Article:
- In CNBC's latest All-America Economic Survey, 49% favor vaccine mandates and 46% oppose.
- Among vaccinated Americans, 63% support the mandates.
- For airplanes, 54% support mask mandates, but just 46% support them for concerts.
When it comes to vaccine mandates, Americans want them when they fly, but not when they rock.
The latest CNBC All-America Economic Survey found the public nearly evenly divided on the issue of vaccine mandates countrywide — whether they should exist at all and especially where they should exist.
The poll of 802 Americans taken from July 24-28 found 49% favoring vaccine mandates and 46% opposing — a difference that's within the survey's 3.5 percentage point margin of error. Five percent said they were unsure.
The mandate issue is among the most pressing political and economic debates for the nation as it struggles with how to get back to normal amid a resurgent virus and many refusing to become vaccinated. The survey shows government officials and politicians could face a backlash, depending on where and how they implement vaccine mandates.
Vaccinated Americans are far more likely, unsurprisingly, to approve of mandates than the unvaccinated. Still, while 63% support them, 32% of the vaccinated oppose mandates. And while 79% of the unvaccinated opposed mandates, 17% nevertheless support them.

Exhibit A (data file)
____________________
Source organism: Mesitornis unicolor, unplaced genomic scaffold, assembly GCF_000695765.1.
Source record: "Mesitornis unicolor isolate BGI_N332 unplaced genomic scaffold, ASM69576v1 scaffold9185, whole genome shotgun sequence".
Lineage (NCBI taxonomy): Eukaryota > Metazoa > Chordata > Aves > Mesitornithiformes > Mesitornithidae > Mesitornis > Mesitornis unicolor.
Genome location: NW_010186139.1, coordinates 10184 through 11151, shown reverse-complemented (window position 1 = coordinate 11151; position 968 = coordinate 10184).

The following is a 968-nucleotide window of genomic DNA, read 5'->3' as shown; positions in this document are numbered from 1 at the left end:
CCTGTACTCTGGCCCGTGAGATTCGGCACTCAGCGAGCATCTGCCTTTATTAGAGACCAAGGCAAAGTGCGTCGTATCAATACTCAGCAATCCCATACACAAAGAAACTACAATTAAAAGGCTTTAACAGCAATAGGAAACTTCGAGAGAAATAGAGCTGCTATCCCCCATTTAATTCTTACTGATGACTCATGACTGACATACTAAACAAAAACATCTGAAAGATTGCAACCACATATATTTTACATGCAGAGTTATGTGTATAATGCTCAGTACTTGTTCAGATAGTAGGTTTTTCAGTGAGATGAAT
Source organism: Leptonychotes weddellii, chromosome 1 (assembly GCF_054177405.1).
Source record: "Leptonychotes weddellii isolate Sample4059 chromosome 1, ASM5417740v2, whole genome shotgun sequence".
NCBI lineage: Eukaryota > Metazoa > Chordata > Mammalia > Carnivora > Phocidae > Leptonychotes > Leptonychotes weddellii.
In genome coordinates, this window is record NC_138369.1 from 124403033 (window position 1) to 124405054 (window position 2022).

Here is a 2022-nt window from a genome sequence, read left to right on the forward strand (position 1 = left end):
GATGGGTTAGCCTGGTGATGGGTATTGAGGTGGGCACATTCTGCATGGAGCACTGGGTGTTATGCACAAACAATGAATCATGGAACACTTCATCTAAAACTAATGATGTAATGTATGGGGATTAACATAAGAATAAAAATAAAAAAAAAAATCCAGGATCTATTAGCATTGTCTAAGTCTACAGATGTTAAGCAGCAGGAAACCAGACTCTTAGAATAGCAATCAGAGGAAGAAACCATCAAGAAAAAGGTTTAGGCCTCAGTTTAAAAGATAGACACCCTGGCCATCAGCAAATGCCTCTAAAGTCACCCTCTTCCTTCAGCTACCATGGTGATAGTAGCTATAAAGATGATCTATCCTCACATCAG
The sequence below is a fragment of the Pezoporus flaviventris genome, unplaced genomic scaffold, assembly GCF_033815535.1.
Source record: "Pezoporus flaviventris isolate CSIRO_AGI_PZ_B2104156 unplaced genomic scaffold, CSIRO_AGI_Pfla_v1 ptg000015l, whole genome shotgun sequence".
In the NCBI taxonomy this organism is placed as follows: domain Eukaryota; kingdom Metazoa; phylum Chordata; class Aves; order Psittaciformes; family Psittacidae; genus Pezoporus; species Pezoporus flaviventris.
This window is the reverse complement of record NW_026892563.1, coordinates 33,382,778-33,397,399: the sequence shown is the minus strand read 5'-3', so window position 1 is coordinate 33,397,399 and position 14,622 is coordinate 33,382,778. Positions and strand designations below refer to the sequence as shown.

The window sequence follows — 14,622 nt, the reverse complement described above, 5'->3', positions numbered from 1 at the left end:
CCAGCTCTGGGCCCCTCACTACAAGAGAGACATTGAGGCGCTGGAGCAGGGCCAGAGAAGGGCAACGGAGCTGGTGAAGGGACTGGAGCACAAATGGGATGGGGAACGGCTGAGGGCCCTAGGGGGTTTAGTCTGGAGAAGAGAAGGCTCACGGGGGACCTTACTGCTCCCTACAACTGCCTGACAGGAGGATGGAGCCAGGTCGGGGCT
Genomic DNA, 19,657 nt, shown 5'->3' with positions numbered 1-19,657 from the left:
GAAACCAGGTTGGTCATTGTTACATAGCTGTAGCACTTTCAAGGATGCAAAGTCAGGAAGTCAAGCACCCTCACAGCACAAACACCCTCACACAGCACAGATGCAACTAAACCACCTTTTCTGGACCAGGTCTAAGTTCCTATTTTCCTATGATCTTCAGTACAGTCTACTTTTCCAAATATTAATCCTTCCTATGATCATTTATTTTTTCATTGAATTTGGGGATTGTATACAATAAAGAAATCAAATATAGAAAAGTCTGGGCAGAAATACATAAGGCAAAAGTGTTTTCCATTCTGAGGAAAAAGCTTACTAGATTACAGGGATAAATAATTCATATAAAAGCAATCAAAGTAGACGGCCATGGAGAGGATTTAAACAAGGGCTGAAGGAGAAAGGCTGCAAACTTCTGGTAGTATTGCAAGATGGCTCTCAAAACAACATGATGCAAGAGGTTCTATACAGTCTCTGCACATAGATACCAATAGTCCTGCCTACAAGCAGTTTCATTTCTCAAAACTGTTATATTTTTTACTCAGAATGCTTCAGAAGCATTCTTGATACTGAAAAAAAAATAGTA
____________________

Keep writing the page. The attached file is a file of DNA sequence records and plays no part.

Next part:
Democrats and older Americans are the leading proponents of vaccine mandates while Republicans and younger Americans are the biggest opponents.
The poll found that 68% of Americans have been vaccinated, close to the data from the Centers for Disease Control and Prevention. Republicans lead the groups of the unvaccinated with just 58% saying they have received any shot, compared with 87% of Democrats and 63% of independents. Self-described conservative Republicans in the poll had the lowest vaccination of any demographic group at just 49%.
Jay Campbell, a managing partner Hart Research Associates, the Democratic pollster for the survey, said the results show an "ideological split within the Republican Party'' over vaccinations. "Those who don't call themselves conservatives — moderates and the small number who call themselves liberal —are essentially almost as vaccinated as Democrats," he said. "The (difference) between those and the conservative Republicans is absolutely astounding."
Beyond the overall idea of a mandate, CNBC asked whether they should be required in specific situations and found Americans making clear distinctions, though the reasons are not always clear.
At 67%, there's overwhelming support for a vaccine mandate for hospital workers. In addition, 57% say there should be mandates on cruise ships and 54% support them for airplanes. Just 50% back mandates for federal government workers.
Other areas, even for places where people crowd together, do not enjoy majority support: just 46% support mandates at concerts and other big events, only 40% want them in their workplace, 38% support mandates in restaurants and 36% in malls and large stores. Majorities of the vaccinated even oppose mandates in restaurants, hotels and in malls and large stores.